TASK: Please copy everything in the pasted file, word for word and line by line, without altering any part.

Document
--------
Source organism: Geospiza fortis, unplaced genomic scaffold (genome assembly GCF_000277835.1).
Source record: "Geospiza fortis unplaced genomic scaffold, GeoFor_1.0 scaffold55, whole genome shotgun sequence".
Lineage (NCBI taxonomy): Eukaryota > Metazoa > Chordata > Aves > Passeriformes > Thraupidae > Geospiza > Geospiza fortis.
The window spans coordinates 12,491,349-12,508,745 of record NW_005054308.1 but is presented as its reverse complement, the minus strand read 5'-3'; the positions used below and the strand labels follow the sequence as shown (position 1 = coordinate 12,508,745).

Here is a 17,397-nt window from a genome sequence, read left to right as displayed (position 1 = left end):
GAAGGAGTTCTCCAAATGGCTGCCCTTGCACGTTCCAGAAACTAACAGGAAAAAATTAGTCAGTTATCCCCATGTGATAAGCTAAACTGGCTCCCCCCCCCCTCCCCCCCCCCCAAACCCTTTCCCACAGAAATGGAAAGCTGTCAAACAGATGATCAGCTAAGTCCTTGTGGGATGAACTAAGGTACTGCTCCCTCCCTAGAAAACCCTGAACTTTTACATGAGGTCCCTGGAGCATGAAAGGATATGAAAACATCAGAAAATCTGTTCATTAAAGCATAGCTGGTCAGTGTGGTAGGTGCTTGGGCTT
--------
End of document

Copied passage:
Source organism: Geospiza fortis, unplaced genomic scaffold (genome assembly GCF_000277835.1).
Source record: "Geospiza fortis unplaced genomic scaffold, GeoFor_1.0 scaffold55, whole genome shotgun sequence".
Lineage (NCBI taxonomy): Eukaryota > Metazoa > Chordata > Aves > Passeriformes > Thraupidae > Geospiza > Geospiza fortis.
The window spans coordinates 12,491,349-12,508,745 of record NW_005054308.1 but is presented as its reverse complement, the minus strand read 5'-3'; the positions used below and the strand labels follow the sequence as shown (position 1 = coordinate 12,508,745).

Here is a 17,397-nt window from a genome sequence, read left to right as displayed (position 1 = left end):
GAAGGAGTTCTCCAAATGGCTGCCCTTGCACGTTCCAGAAACTAACAGGAAAAAATTAGTCAGTTATCCCCATGTGATAAGCTAAACTGGCTCCCCCCCCCCTCCCCCCCCCCCAAACCCTTTCCCACAGAAATGGAAAGCTGTCAAACAGATGATCAGCTAAGTCCTTGTGGGATGAACTAAGGTACTGCTCCCTCCCTAGAAAACCCTGAACTTTTACATGAGGTCCCTGGAGCATGAAAGGATATGAAAACATCAGAAAATCTGTTCATTAAAGCATAGCTGGTCAGTGTGGTAGGTGCTTGGGCTT